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Old 09-08-2010, 09:01 AM   #1281
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So if the BOC raises the prime lending rate is it fair to expect that the x in Prime-x% should go up on variable mortgages?
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Old 09-08-2010, 09:07 AM   #1282
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^ If the BOC raises its rate, the banks will raise the prime rate very shortly thereafter, so your variable rate mortgage rate would go up the same amount.
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Old 09-08-2010, 09:09 AM   #1283
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So if the BOC raises the prime lending rate is it fair to expect that the x in Prime-x% should go up on variable mortgages?
Sorry, misread your post. Obviously the prime will go up, making an existing variable rate mortgage more expensive. The last time prime went up, the banks increased the 'x' so the actual rates available didn't change that much. Hopefully that's what happens again, at least for those looking to buy/refinance soon. It depends on their funding costs and the competition for loans.
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Old 09-08-2010, 07:16 PM   #1284
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^I don't know chemgear. I just kind of accepted the 4-11 times figure that was posted in the first place as being accurate and don't know what it's based on really.
Heh, fair enough. If it is household income then I would suggest that the dual/single income difference doesn't really affect the ratio. It's just the total dollar value (which may/has gone up over time based on the scenario described earlier.)

And I guess the Bank of Canada decided to jack up rates another 0.25% today - still at stupidly low emergency levels though. Lots of waffling about what happens from here though, nothing sounds definite at this stage.

Last edited by chemgear; 09-08-2010 at 07:20 PM.
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Old 09-08-2010, 08:04 PM   #1285
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I just kind of accepted the 4-11 times figure that was posted in the first place as being accurate and don't know what it's based on really.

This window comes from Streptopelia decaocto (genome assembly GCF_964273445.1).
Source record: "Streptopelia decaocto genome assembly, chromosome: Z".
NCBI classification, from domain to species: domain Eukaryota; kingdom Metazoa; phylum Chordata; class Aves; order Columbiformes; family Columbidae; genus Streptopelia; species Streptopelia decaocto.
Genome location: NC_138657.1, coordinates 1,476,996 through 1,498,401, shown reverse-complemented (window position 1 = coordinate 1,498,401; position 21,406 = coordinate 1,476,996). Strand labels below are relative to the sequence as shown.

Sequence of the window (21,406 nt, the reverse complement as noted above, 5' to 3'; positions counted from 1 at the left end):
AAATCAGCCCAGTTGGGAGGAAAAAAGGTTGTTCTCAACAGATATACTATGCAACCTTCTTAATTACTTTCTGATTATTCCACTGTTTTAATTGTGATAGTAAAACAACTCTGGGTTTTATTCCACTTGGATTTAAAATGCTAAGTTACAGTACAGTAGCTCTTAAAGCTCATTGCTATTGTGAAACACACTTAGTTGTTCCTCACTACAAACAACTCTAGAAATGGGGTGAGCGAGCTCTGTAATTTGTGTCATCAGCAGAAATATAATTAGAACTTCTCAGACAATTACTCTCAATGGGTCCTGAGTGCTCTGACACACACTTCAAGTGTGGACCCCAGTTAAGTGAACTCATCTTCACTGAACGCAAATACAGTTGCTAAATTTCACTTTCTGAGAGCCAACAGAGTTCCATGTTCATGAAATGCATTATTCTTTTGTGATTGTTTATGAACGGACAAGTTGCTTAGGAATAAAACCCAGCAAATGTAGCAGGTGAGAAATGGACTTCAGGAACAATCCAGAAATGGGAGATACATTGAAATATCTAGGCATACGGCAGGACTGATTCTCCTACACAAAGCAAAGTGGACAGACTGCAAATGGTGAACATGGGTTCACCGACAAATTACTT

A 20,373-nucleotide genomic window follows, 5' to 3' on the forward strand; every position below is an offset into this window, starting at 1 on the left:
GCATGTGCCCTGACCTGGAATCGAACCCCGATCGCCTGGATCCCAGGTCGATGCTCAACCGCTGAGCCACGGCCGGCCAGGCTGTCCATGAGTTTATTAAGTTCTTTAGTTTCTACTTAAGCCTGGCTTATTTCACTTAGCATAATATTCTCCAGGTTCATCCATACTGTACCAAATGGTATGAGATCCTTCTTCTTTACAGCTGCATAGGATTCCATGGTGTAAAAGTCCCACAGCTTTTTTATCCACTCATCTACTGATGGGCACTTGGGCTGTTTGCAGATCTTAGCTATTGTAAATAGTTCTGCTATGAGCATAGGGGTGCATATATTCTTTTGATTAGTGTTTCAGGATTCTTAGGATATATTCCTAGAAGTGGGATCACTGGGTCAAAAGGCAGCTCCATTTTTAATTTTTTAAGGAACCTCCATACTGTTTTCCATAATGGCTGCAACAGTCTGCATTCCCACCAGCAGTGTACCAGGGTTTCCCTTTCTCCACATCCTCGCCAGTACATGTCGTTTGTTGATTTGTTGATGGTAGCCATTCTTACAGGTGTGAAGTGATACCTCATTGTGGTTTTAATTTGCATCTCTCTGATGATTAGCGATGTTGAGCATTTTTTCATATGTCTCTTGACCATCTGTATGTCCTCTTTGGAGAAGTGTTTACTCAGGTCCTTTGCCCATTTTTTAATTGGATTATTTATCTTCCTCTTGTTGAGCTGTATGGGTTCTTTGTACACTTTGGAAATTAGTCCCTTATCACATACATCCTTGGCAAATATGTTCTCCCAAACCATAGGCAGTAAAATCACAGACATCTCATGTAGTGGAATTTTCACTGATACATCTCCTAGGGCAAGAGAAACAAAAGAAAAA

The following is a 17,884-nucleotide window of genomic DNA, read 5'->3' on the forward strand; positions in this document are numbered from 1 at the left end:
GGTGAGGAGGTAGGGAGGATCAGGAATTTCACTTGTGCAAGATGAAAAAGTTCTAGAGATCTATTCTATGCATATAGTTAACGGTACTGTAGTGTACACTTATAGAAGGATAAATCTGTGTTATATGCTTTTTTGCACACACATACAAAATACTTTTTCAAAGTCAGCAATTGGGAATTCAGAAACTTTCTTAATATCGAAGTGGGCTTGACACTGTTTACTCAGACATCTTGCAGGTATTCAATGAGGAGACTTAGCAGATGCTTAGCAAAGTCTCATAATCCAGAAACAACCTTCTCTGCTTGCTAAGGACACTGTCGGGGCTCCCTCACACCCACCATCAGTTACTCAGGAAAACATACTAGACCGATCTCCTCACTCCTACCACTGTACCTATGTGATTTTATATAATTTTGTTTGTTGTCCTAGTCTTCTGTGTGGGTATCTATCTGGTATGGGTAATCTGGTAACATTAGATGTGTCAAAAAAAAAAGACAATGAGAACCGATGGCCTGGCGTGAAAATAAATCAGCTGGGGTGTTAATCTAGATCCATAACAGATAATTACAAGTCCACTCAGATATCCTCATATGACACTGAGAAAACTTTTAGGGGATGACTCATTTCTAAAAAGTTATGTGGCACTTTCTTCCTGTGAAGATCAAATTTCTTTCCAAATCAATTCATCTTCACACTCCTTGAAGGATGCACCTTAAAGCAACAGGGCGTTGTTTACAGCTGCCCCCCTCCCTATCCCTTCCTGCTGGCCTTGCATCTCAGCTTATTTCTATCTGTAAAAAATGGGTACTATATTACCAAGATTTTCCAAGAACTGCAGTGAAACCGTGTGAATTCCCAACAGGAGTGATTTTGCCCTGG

According to the article:
Quote:
"Based on the median after-tax income of total under 65 economic families."
After tax, and calculated based on all 6 cities. I would imagine Calgary itself sits higher than most of those other cities in median income. Not sure what qualifies as an "economic family".
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Old 09-08-2010, 08:25 PM   #1286
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Originally Posted by Winsor_Pilates View Post
According to the article:

After tax, and calculated based on all 6 cities. I would imagine Calgary itself sits higher than most of those other cities in median income. Not sure what qualifies as an "economic family".
The median household income for Calgary in 2006 was about 82,000 according to the 2006 census.


http://www.cbc.ca/canada/calgary/sto...-earnings.html
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Old 09-09-2010, 01:17 PM   #1287
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Is this new or has it still been around this whole time?

http://www.cibc.com/ca/mortgages/art...t-csh-bck.html

No downpayment?
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Old 09-09-2010, 01:21 PM   #1288
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Where does it say no down payment? "Cash back" implies cash given to begin with. EDIT: Oh I see the cash back is based on the mortgage value.. ok, but still doesn't say no down payment.
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Old 09-09-2010, 01:30 PM   #1289
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I guess I'm working from the get a hold of 5% for a few days/weeks (borrow?) and get as much as 7% back - and then blow the "free" 2% case on a vacation!

I'm sure there is a little bit of fine print but am I missing something here? I didn't think we still had these kicking around.

Oh and I came across these really neat plots/numbers: